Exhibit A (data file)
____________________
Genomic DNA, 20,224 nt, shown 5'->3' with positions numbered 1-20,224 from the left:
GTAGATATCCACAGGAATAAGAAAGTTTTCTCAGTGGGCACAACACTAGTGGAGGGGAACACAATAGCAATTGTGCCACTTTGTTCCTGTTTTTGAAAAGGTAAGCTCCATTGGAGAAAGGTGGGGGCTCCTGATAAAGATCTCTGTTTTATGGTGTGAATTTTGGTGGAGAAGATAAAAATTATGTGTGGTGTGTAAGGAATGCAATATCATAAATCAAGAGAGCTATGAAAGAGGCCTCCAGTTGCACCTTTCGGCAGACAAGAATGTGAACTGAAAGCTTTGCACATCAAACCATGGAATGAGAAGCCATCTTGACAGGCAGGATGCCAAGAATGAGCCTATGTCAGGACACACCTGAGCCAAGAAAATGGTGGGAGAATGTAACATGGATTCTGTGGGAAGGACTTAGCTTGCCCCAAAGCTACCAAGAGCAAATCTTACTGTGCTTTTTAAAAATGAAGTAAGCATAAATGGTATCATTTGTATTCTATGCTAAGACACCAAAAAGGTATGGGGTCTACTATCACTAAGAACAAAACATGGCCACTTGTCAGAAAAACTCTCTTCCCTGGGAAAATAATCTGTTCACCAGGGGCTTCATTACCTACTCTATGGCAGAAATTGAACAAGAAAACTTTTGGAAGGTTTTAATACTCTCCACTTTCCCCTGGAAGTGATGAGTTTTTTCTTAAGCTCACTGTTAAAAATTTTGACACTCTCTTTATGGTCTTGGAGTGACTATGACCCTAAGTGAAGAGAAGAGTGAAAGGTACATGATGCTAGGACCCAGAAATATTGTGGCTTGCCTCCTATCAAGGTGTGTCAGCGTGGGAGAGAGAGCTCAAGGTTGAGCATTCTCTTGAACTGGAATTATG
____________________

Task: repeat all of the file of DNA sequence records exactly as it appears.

Genomic DNA, 20,224 nt, shown 5'->3' with positions numbered 1-20,224 from the left:
GTAGATATCCACAGGAATAAGAAAGTTTTCTCAGTGGGCACAACACTAGTGGAGGGGAACACAATAGCAATTGTGCCACTTTGTTCCTGTTTTTGAAAAGGTAAGCTCCATTGGAGAAAGGTGGGGGCTCCTGATAAAGATCTCTGTTTTATGGTGTGAATTTTGGTGGAGAAGATAAAAATTATGTGTGGTGTGTAAGGAATGCAATATCATAAATCAAGAGAGCTATGAAAGAGGCCTCCAGTTGCACCTTTCGGCAGACAAGAATGTGAACTGAAAGCTTTGCACATCAAACCATGGAATGAGAAGCCATCTTGACAGGCAGGATGCCAAGAATGAGCCTATGTCAGGACACACCTGAGCCAAGAAAATGGTGGGAGAATGTAACATGGATTCTGTGGGAAGGACTTAGCTTGCCCCAAAGCTACCAAGAGCAAATCTTACTGTGCTTTTTAAAAATGAAGTAAGCATAAATGGTATCATTTGTATTCTATGCTAAGACACCAAAAAGGTATGGGGTCTACTATCACTAAGAACAAAACATGGCCACTTGTCAGAAAAACTCTCTTCCCTGGGAAAATAATCTGTTCACCAGGGGCTTCATTACCTACTCTATGGCAGAAATTGAACAAGAAAACTTTTGGAAGGTTTTAATACTCTCCACTTTCCCCTGGAAGTGATGAGTTTTTTCTTAAGCTCACTGTTAAAAATTTTGACACTCTCTTTATGGTCTTGGAGTGACTATGACCCTAAGTGAAGAGAAGAGTGAAAGGTACATGATGCTAGGACCCAGAAATATTGTGGCTTGCCTCCTATCAAGGTGTGTCAGCGTGGGAGAGAGAGCTCAAGGTTGAGCATTCTCTTGAACTGGAATTATG